Australian court transcription company "For The Record" – which bills itself as "The No.1 digital evidence recording platform in the world" and says its products are "used in courtrooms throughout North America, Europe and Asia" – has had its forum hacked.
The firm is used by the likes of the Victorian and NSW Supreme courts to record and archive session audio streams. Australia's Parliament uses the company's wares, as do many courts across the world.
The company told Vulture South the breach, in which some posts were accessed, did not affect its software, adding passwords are hashed with the albeit weak MD5 algorithm.
"The site’s registered users have been advised that some names and email addresses as well as forum posts on the site have been accessed by an unauthorised third party," the company said in a statement to The Register.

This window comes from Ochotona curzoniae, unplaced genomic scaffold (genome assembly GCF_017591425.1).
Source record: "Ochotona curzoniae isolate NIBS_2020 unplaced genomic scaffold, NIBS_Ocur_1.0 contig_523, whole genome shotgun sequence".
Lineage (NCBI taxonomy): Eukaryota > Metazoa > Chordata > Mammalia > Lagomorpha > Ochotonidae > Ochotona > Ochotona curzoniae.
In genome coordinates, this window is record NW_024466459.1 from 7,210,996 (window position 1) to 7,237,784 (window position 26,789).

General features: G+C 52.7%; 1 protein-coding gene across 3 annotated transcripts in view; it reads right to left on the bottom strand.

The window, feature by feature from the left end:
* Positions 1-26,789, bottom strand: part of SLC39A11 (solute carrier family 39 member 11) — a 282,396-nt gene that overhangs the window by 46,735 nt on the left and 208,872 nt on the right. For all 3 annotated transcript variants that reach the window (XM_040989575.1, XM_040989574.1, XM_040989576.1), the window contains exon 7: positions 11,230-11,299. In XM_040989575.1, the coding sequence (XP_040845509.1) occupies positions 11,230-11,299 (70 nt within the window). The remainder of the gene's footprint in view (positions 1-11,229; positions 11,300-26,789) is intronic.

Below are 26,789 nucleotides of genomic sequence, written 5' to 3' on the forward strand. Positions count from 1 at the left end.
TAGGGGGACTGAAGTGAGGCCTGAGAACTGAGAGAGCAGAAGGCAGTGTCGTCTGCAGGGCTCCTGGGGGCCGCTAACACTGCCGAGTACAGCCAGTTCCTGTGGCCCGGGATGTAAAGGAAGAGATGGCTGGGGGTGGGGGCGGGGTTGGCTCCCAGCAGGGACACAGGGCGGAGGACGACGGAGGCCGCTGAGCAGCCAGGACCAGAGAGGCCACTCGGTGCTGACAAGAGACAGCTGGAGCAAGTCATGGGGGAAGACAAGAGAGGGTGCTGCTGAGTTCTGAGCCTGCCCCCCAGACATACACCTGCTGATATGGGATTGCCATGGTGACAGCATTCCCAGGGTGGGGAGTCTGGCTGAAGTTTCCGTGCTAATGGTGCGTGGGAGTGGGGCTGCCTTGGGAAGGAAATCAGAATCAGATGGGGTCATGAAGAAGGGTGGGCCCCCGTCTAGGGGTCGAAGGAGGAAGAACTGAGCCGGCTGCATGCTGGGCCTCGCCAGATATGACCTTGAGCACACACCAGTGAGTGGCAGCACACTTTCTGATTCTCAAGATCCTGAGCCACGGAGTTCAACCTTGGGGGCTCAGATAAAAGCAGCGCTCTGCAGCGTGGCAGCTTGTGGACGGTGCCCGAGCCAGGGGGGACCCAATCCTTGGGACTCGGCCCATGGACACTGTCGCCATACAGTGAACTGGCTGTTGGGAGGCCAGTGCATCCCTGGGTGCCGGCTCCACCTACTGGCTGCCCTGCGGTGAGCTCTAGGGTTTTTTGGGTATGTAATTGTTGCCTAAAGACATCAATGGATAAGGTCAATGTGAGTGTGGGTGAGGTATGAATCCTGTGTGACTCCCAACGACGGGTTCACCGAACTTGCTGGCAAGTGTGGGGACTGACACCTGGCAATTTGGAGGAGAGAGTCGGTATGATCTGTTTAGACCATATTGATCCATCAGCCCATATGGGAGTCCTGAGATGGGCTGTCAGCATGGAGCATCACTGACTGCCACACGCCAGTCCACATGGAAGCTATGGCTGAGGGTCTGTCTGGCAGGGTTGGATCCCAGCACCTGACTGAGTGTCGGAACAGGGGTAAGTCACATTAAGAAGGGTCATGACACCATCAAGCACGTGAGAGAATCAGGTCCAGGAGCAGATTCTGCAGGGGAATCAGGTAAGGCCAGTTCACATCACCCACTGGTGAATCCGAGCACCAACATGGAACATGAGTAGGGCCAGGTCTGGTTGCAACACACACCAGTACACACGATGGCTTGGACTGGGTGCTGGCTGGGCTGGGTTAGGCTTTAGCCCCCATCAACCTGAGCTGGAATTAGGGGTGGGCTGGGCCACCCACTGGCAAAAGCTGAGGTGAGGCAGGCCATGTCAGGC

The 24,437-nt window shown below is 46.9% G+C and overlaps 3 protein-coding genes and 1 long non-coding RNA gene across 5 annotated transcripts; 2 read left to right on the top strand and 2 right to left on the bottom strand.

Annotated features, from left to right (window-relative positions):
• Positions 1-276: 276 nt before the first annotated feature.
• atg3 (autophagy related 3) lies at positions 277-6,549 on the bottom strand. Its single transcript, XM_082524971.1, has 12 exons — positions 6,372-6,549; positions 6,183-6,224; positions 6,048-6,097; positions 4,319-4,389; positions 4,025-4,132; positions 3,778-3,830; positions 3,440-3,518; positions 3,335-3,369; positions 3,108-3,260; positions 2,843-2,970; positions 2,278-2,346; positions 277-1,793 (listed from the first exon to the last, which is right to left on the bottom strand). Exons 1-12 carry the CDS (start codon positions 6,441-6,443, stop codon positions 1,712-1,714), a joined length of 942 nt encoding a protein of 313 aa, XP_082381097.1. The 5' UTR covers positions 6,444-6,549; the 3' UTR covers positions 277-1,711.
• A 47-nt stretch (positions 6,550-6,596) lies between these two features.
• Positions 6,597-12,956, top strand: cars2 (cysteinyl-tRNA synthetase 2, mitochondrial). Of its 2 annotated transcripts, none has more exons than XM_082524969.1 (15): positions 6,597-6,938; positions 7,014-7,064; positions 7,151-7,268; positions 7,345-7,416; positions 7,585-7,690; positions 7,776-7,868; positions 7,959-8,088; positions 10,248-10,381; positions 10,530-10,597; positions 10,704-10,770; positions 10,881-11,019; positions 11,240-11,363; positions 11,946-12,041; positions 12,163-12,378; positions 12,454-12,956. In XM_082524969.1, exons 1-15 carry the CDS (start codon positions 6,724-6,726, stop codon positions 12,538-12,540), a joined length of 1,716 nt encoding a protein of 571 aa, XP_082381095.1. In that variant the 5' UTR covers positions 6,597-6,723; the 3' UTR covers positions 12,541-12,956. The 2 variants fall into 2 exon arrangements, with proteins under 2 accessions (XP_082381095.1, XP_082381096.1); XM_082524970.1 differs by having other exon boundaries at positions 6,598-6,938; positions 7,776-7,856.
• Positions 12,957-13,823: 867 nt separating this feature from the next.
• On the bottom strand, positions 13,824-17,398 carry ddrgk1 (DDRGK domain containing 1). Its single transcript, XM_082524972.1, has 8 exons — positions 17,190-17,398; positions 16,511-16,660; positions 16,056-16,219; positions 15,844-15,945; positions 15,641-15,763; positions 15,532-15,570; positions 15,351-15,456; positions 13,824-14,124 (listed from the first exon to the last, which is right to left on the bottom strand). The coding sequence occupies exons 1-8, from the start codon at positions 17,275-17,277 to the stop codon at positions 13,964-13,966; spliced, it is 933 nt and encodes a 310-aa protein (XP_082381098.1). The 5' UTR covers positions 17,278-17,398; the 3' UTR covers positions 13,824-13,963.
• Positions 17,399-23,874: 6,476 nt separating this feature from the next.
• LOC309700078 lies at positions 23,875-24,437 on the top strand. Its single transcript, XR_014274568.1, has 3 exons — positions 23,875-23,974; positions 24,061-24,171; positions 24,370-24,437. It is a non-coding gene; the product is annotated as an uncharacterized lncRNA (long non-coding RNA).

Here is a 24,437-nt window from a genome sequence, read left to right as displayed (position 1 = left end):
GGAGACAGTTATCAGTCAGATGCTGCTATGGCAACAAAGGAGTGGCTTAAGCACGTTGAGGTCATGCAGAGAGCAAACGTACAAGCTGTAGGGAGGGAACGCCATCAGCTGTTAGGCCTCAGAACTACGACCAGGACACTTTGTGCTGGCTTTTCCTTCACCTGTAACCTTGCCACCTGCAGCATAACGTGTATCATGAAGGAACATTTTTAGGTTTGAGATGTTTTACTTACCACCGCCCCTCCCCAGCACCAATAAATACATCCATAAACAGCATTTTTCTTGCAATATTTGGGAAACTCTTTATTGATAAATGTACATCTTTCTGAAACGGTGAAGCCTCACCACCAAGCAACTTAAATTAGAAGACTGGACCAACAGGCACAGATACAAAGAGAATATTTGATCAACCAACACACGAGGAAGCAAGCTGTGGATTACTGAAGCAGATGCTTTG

"The FTR (For The Record) production system, client data and financial information have not been compromised and remain fully operational.
"The FTR Community site has been taken off line while a full audit of security is conducted."
Members have been asked to reset passwords.
The breach sparked initial fears that sensitive court audio records could be exposed. It is unclear how the impact of user password re-use could affect the systems which offer encryption via AES 128 for audio files.
Shelston IP copyright lawyer Mark Vincent, while unfamiliar with the software, suggested the impact of any breach of recorded court audio in Australia could be restricted to instances where normal public transparency is confined, such as where media gag orders are applied.
The breach comes on the heels of a US$15 million investment by US public sector tech firm Tyler Technologies in Record Holdings.
The holdings firm also owns 'leading' Australian transcription company Auscript that records 2.2 million pages a year. Auscript is not impacted by the breach.
Concerned users should ensure passwords do not match those used on the forums. ®